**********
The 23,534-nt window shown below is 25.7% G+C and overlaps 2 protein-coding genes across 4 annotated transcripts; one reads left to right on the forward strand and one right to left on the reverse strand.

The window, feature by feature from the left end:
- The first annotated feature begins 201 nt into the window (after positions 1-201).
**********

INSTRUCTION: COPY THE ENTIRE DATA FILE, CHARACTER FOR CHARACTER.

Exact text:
The 23,534-nt window shown below is 25.7% G+C and overlaps 2 protein-coding genes across 4 annotated transcripts; one reads left to right on the forward strand and one right to left on the reverse strand.

The window, feature by feature from the left end:
- The first annotated feature begins 201 nt into the window (after positions 1-201).